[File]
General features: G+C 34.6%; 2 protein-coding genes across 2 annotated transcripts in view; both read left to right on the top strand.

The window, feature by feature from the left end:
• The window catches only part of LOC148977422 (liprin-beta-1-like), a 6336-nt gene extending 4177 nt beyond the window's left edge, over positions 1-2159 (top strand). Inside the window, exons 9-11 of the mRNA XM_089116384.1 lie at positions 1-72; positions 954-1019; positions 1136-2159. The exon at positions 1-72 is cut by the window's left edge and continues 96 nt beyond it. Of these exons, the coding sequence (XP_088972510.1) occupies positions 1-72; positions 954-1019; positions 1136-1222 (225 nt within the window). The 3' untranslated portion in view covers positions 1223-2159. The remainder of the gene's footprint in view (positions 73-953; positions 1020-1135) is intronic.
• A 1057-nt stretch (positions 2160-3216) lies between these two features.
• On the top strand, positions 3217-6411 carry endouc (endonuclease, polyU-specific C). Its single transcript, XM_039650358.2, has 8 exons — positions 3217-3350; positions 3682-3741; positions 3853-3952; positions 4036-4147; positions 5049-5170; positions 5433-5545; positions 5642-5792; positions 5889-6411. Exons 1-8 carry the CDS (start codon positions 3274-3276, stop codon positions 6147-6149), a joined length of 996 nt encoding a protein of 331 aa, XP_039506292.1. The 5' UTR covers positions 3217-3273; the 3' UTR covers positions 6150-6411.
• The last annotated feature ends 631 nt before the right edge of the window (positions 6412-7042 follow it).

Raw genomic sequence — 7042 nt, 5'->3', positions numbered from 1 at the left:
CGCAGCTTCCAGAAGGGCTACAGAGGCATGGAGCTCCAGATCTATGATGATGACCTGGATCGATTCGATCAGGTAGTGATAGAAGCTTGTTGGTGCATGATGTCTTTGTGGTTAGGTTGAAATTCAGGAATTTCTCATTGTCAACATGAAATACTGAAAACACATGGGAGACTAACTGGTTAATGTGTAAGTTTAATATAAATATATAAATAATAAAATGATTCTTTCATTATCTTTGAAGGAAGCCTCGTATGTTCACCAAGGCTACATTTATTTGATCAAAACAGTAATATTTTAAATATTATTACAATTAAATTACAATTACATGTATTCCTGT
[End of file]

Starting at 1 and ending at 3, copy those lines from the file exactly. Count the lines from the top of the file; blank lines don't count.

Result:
General features: G+C 34.6%; 2 protein-coding genes across 2 annotated transcripts in view; both read left to right on the top strand.

The window, feature by feature from the left end:
• The window catches only part of LOC148977422 (liprin-beta-1-like), a 6336-nt gene extending 4177 nt beyond the window's left edge, over positions 1-2159 (top strand). Inside the window, exons 9-11 of the mRNA XM_089116384.1 lie at positions 1-72; positions 954-1019; positions 1136-2159. The exon at positions 1-72 is cut by the window's left edge and continues 96 nt beyond it. Of these exons, the coding sequence (XP_088972510.1) occupies positions 1-72; positions 954-1019; positions 1136-1222 (225 nt within the window). The 3' untranslated portion in view covers positions 1223-2159. The remainder of the gene's footprint in view (positions 73-953; positions 1020-1135) is intronic.